FAMILY, PEERS, AND
• Pattern of emotional turmoil characteristic of a minority of
adolescents that may involve conflict with family, alienation from
adult society, reckless behaviour, and rejection of adult values.
• Contrary to popular belief, most adolescents are not ticking time
bombs. Those raised in homes with a positive family atmosphere
tend to come through adolescence with no serious problems.
Changing Time Use and Changing
• One way to measure changes in adolescents’ relationship with the important
people in their lives is to see how they spend their discretionary time.
• Cultural Variations in time use reflect varying cultural needs, values, and
• Ethnicity may affect family connectedness
Adolescents and Parents
• Relationships with parents during adolescence – the degree of
conflict and openness of communication – are grounded largely in
the emotional closeness developed in childhood; and adolescent
relationships with parents, in turn, set the stage for the quality of
the relationship with a partner in adulthood.
•Individuation and Family Conflict Individuation
Individuation - Adolescents struggle for autonomy and personal
- The process of forming a stable personality. As a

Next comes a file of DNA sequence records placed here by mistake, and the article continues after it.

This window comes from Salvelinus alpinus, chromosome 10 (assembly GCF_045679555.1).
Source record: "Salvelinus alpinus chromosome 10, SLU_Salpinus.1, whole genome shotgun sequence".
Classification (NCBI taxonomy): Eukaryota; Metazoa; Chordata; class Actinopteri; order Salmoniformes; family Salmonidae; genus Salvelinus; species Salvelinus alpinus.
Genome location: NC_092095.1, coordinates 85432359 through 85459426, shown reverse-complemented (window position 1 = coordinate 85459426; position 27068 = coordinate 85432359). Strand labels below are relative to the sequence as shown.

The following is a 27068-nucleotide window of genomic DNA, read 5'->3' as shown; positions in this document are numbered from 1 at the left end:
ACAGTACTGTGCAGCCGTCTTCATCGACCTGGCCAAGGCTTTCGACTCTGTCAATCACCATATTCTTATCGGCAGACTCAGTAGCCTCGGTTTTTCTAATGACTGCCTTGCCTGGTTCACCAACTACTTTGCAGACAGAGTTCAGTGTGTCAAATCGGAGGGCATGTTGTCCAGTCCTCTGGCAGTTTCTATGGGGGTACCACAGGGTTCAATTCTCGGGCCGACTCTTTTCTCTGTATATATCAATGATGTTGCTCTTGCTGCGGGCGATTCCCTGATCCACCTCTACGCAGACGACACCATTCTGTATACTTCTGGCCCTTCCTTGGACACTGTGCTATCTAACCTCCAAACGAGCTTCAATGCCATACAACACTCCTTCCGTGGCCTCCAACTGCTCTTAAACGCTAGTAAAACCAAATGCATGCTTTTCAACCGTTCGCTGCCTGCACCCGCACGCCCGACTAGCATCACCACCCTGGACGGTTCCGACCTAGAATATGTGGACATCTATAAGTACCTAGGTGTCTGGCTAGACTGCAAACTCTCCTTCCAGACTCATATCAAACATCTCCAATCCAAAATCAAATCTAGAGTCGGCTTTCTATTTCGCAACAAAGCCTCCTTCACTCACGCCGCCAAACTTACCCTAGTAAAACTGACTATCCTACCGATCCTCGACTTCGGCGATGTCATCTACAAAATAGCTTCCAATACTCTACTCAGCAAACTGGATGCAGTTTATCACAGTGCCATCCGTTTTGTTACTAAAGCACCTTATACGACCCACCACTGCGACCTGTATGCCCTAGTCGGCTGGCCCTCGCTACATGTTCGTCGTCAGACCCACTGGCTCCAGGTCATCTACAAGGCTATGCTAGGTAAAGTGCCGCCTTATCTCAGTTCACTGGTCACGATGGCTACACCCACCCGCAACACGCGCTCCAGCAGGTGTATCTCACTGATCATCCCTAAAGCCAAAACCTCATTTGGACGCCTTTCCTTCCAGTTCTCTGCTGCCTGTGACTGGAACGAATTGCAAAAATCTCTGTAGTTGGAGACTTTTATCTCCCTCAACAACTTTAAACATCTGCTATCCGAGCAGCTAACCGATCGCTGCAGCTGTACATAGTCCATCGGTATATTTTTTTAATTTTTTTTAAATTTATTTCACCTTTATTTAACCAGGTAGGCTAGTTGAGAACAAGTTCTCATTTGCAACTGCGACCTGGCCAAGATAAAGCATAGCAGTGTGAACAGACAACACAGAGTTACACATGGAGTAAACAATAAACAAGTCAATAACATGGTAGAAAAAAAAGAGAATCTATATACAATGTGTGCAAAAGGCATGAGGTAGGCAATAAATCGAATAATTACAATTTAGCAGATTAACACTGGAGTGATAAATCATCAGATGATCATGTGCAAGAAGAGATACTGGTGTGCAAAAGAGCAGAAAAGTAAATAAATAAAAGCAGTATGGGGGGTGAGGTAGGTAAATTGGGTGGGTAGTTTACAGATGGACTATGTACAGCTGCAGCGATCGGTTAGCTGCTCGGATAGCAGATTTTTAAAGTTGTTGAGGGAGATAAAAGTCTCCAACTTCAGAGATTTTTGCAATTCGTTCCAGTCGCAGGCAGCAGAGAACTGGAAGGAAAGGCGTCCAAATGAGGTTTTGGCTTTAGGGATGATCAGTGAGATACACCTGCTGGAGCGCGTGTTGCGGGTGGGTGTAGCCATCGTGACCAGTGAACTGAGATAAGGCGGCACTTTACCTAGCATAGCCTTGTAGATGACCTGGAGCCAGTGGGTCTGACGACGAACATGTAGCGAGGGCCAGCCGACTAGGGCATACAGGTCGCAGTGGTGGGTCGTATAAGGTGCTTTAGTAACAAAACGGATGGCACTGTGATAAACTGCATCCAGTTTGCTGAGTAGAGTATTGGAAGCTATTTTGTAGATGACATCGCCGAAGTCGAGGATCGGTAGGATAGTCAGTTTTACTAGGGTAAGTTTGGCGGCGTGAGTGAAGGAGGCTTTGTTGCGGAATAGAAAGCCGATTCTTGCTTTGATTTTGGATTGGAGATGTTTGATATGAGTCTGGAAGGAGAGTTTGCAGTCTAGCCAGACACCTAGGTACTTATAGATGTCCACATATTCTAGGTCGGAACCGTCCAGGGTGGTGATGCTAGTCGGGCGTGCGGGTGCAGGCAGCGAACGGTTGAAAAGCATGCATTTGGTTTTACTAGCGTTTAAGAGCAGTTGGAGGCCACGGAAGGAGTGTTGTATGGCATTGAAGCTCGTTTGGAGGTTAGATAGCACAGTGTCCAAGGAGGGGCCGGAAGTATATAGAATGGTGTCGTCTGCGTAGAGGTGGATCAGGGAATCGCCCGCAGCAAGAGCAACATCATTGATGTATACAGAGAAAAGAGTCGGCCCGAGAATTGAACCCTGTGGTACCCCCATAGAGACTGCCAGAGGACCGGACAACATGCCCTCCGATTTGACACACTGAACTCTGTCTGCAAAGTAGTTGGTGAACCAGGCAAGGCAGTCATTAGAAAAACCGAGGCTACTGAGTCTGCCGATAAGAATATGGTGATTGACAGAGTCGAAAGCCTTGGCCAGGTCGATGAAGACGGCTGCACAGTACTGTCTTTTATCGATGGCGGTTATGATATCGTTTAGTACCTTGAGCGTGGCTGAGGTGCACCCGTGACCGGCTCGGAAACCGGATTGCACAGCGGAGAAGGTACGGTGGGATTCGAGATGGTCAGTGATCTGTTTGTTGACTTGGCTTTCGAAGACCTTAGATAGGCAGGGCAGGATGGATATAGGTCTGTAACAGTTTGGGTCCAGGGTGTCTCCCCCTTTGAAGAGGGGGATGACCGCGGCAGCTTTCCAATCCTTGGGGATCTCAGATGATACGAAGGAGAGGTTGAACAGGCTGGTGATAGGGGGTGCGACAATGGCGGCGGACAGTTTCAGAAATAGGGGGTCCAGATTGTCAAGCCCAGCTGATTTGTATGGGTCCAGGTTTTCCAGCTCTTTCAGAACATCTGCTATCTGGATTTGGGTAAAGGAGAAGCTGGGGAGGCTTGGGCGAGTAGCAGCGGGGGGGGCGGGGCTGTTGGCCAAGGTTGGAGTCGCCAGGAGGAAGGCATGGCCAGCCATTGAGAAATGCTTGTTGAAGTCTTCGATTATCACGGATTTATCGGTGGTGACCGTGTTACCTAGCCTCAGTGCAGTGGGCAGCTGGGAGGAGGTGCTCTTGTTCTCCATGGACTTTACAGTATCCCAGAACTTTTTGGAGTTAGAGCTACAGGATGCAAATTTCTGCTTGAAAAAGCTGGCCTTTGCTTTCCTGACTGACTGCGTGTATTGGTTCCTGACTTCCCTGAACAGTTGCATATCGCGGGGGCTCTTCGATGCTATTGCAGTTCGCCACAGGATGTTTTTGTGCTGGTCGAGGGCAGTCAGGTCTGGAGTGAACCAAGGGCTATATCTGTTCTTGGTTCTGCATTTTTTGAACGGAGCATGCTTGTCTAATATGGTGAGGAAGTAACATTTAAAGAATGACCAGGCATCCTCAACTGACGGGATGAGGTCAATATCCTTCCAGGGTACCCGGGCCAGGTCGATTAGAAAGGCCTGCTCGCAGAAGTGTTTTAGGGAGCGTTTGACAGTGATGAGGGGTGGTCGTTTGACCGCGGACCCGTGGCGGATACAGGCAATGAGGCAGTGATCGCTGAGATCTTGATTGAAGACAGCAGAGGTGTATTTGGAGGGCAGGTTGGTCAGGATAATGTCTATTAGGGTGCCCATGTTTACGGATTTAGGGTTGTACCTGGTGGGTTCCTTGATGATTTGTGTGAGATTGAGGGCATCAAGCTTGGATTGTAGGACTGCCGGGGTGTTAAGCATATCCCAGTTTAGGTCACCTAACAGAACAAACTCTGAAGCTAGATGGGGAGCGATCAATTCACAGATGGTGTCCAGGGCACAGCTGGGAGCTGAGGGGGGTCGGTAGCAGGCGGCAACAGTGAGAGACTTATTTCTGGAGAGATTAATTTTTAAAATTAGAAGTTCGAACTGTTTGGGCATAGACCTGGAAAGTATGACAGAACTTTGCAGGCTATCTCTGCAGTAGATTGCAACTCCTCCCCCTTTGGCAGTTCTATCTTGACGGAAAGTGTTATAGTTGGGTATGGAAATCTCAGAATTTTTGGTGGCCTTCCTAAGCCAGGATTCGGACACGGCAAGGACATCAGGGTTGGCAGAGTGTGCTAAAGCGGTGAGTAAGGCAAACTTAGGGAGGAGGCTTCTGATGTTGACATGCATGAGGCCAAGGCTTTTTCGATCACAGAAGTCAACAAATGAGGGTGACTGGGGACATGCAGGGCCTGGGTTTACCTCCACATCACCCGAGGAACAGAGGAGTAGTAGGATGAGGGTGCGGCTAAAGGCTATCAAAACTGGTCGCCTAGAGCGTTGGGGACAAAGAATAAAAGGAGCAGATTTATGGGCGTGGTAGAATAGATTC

person individuates, he gains a clearer sense of self
that is separate from parents and others around him.
Adolescent and Peers
• Adolescents spend more time with peers. Although 1-to-1
friendships still continue, cliques – structured groups of friends who
do things together – become more important.
• A larger type of grouping, the crowd, is not based on personal
interactions but on reputation, image, or identity. Crowd
membership is a social construction, a set of labels by which young
people divide the social map based on
neighborhood, ethnicity, socio-economic status or factors.
The IT crowd
(“IT” or Mean Girls)
• Romantic Relationships are a central part of most adolescents’
social worlds. It tends to become more intense and more intimate
• Early adolescents think primarily about how
a romantic relationship may affect their
status in a peer group.
• Middle adolescents have at least one
exclusive partner lasting for several months
or a year and the effect of the choice of
partner on peer status tends to become less
• In late adolescence, romantic relationships
begin to serve the full gamut of emotional
needs that such relationships can serve and
then only in relatively long-term